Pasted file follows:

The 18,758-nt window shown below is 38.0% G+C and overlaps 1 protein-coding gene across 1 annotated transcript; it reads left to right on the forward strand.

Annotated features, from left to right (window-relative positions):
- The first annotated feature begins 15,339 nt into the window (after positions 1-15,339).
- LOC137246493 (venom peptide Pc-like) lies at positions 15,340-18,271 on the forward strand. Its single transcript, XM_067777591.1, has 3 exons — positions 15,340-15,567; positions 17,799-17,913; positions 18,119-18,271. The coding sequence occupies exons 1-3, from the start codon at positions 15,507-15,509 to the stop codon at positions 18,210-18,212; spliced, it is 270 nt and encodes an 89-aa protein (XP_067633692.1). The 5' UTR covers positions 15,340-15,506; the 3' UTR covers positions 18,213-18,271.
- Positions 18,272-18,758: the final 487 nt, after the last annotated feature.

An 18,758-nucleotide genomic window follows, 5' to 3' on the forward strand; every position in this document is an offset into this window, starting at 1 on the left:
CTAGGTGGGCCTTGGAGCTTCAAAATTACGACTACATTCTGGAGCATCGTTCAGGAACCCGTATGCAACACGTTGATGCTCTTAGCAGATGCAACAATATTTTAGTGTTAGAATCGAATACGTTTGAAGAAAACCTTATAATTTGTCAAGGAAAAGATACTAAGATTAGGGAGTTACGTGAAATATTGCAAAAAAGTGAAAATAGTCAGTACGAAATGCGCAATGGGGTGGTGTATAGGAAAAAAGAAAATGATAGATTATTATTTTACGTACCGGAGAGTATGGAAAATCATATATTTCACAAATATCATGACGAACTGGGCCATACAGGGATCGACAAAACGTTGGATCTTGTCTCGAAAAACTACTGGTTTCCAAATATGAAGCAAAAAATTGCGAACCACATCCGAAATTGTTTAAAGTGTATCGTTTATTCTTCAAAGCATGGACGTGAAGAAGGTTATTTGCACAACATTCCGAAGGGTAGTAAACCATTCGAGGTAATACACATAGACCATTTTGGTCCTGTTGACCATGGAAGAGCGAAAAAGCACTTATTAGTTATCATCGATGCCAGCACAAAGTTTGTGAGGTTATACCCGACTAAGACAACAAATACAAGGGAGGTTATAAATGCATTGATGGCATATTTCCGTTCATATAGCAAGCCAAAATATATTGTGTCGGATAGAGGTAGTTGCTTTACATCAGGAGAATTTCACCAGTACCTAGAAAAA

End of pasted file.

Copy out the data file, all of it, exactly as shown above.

The 18,758-nt window shown below is 38.0% G+C and overlaps 1 protein-coding gene across 1 annotated transcript; it reads left to right on the forward strand.

Annotated features, from left to right (window-relative positions):
- The first annotated feature begins 15,339 nt into the window (after positions 1-15,339).
- LOC137246493 (venom peptide Pc-like) lies at positions 15,340-18,271 on the forward strand. Its single transcript, XM_067777591.1, has 3 exons — positions 15,340-15,567; positions 17,799-17,913; positions 18,119-18,271. The coding sequence occupies exons 1-3, from the start codon at positions 15,507-15,509 to the stop codon at positions 18,210-18,212; spliced, it is 270 nt and encodes an 89-aa protein (XP_067633692.1). The 5' UTR covers positions 15,340-15,506; the 3' UTR covers positions 18,213-18,271.
- Positions 18,272-18,758: the final 487 nt, after the last annotated feature.

An 18,758-nucleotide genomic window follows, 5' to 3' on the forward strand; every position in this document is an offset into this window, starting at 1 on the left:
CTAGGTGGGCCTTGGAGCTTCAAAATTACGACTACATTCTGGAGCATCGTTCAGGAACCCGTATGCAACACGTTGATGCTCTTAGCAGATGCAACAATATTTTAGTGTTAGAATCGAATACGTTTGAAGAAAACCTTATAATTTGTCAAGGAAAAGATACTAAGATTAGGGAGTTACGTGAAATATTGCAAAAAAGTGAAAATAGTCAGTACGAAATGCGCAATGGGGTGGTGTATAGGAAAAAAGAAAATGATAGATTATTATTTTACGTACCGGAGAGTATGGAAAATCATATATTTCACAAATATCATGACGAACTGGGCCATACAGGGATCGACAAAACGTTGGATCTTGTCTCGAAAAACTACTGGTTTCCAAATATGAAGCAAAAAATTGCGAACCACATCCGAAATTGTTTAAAGTGTATCGTTTATTCTTCAAAGCATGGACGTGAAGAAGGTTATTTGCACAACATTCCGAAGGGTAGTAAACCATTCGAGGTAATACACATAGACCATTTTGGTCCTGTTGACCATGGAAGAGCGAAAAAGCACTTATTAGTTATCATCGATGCCAGCACAAAGTTTGTGAGGTTATACCCGACTAAGACAACAAATACAAGGGAGGTTATAAATGCATTGATGGCATATTTCCGTTCATATAGCAAGCCAAAATATATTGTGTCGGATAGAGGTAGTTGCTTTACATCAGGAGAATTTCACCAGTACCTAGAAAAA